If you've ever been interested in the mafia, either the real live mob or the movie kind, Gothamist highly recommends that you follow the trial of former NYPD detectives Stephen Caracappa and Louis Eppolito, who are accused of racketeering (and being involved in eight murders), which is going on in Brooklyn Federal Court right now. The lead witness for the prosecution was a 72 year old convicted pot dealer, another witness said one of the cops used mob money to launch his screenwriting dreams in Hollywood and one of the defendants eats lunch at the Park Place diner - Newsday notes Eppolito likes pastrami on rye with mustard (but who doesn't?). All the local papers have had coverage that goes beyond colorful - it's like you're watching an episode of The Sopranos, only if that were crossed wtih NYPD Blue and The Shield. Today, the NY Times looks at how Eppolito's autobiography, Mafia Cop, is at the center of the trial, since Eppolito comes out seeming like a very "conflicted but ultimately dedicated" (NY Times) police officer as well as an imaginative writer; the Daily News' Denis Hamill mentioned a Mafia Cop quote: "I learned something about myself during that gunfight. I not only had the capacity to kill. I had the capacity to forget about it, to not let it bother me." Huh. [Fitting for this digital age, Pocket Books is offering the Mafia Cop for download on Amazon - and you don't have to feel like you might be supporting a possible murderer, as Eppolito doesn't get any residuals.]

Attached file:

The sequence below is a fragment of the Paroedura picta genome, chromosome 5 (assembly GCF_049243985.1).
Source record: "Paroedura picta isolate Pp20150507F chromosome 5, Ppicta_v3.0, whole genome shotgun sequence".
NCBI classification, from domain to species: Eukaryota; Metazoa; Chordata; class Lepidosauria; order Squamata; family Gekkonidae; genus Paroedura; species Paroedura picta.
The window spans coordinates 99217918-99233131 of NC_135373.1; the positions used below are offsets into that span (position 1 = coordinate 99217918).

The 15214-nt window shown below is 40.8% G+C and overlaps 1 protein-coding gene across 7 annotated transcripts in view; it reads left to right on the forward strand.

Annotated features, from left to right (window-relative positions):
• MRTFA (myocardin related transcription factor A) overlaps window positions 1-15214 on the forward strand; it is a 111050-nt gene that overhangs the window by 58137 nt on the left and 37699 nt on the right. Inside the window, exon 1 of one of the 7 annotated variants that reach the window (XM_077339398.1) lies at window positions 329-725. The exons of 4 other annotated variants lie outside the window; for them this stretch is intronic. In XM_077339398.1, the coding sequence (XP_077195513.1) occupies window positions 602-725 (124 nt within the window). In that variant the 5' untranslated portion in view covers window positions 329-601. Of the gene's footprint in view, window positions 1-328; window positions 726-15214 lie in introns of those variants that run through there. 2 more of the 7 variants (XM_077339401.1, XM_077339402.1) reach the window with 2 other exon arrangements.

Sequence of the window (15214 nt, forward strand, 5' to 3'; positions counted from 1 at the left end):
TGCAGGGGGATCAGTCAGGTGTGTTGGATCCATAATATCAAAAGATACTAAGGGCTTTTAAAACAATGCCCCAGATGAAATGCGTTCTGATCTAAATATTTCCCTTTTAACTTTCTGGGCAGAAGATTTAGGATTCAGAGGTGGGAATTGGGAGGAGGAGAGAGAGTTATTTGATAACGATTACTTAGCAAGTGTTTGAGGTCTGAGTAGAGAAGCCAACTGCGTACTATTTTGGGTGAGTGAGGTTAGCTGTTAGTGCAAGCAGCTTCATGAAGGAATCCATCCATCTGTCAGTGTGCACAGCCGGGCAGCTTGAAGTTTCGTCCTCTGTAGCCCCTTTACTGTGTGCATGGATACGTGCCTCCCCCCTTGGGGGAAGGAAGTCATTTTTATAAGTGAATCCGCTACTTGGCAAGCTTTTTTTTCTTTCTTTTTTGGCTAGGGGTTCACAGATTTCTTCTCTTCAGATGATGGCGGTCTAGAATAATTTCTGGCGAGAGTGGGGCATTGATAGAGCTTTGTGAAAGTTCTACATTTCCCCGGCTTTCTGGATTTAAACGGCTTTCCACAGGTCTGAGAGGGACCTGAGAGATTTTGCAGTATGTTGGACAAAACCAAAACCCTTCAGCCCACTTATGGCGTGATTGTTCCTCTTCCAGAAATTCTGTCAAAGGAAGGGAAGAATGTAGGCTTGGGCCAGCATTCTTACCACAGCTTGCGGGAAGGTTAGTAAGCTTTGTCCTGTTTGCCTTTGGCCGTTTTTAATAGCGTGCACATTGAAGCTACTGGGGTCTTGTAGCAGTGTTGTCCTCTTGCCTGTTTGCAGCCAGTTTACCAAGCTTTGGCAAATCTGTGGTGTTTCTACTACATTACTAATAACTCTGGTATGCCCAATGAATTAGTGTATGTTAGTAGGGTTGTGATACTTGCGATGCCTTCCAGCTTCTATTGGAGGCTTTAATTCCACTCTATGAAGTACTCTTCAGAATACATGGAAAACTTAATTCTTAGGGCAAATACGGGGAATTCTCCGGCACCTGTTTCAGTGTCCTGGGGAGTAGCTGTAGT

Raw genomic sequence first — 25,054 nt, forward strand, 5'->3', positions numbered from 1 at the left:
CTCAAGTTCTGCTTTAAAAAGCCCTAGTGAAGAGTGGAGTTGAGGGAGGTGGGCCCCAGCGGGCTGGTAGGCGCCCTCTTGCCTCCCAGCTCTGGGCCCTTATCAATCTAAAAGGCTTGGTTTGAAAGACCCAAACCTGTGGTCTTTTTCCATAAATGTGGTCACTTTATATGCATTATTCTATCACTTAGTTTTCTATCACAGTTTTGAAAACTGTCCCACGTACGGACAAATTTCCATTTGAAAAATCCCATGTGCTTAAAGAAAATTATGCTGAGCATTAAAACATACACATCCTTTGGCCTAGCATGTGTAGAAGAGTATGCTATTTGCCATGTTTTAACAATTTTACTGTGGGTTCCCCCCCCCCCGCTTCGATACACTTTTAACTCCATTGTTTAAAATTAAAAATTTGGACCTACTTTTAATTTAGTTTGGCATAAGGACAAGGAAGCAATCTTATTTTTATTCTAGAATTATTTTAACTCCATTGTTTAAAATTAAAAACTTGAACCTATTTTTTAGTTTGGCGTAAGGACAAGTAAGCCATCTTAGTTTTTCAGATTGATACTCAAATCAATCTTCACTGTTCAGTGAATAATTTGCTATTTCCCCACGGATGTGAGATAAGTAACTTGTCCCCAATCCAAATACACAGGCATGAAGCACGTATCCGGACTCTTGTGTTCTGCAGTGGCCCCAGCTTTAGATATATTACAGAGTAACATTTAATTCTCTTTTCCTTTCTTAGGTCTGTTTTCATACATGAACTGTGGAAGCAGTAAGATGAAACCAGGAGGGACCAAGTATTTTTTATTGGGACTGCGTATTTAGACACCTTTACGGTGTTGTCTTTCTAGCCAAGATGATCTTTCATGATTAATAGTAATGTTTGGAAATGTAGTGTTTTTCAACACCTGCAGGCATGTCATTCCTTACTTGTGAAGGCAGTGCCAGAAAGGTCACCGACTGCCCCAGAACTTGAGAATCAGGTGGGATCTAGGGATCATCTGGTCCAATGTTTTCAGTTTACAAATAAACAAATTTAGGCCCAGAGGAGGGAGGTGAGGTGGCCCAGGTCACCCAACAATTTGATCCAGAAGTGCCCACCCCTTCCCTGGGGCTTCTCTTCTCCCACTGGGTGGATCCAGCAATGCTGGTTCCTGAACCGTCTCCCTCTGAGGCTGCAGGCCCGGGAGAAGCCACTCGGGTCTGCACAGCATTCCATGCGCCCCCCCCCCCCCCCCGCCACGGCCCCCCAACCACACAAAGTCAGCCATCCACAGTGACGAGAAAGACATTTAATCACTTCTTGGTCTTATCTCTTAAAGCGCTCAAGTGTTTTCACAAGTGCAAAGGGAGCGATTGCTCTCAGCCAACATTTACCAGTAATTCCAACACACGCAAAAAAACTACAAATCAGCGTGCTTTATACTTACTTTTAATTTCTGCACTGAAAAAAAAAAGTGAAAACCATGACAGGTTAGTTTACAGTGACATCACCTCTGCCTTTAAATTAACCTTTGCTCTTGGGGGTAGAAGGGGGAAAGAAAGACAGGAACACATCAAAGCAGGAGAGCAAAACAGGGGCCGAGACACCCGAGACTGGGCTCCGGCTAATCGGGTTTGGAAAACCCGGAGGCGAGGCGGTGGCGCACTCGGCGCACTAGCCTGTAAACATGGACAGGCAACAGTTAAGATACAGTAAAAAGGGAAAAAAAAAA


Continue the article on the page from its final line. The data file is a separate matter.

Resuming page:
Newsday looks at how Eppolito also managed to make money by writing screenplays of people's lives - for $45,000 - convincing them they could sell it for 3-4 times more money to Hollywood (does caveat emptor work in this case, because a 300-400% return is way "too good to be true"). The Post talks to the the family of a diamond dealer possibly murdered by the pair (it was Israel Greenwald's body that was found under a garage in Brooklyn 9 years after he went missing), but the Daily News reports that the trial could be over in a mistrial, because the charges might not even "hold up legally." If it does go to mistrial, Gothamist wonders if the movie version of the story would make it to theaters (there are screenwriters sniffing out the trial) before another verdict; the Law & Order episode "ripped" from these headlines aired last fall.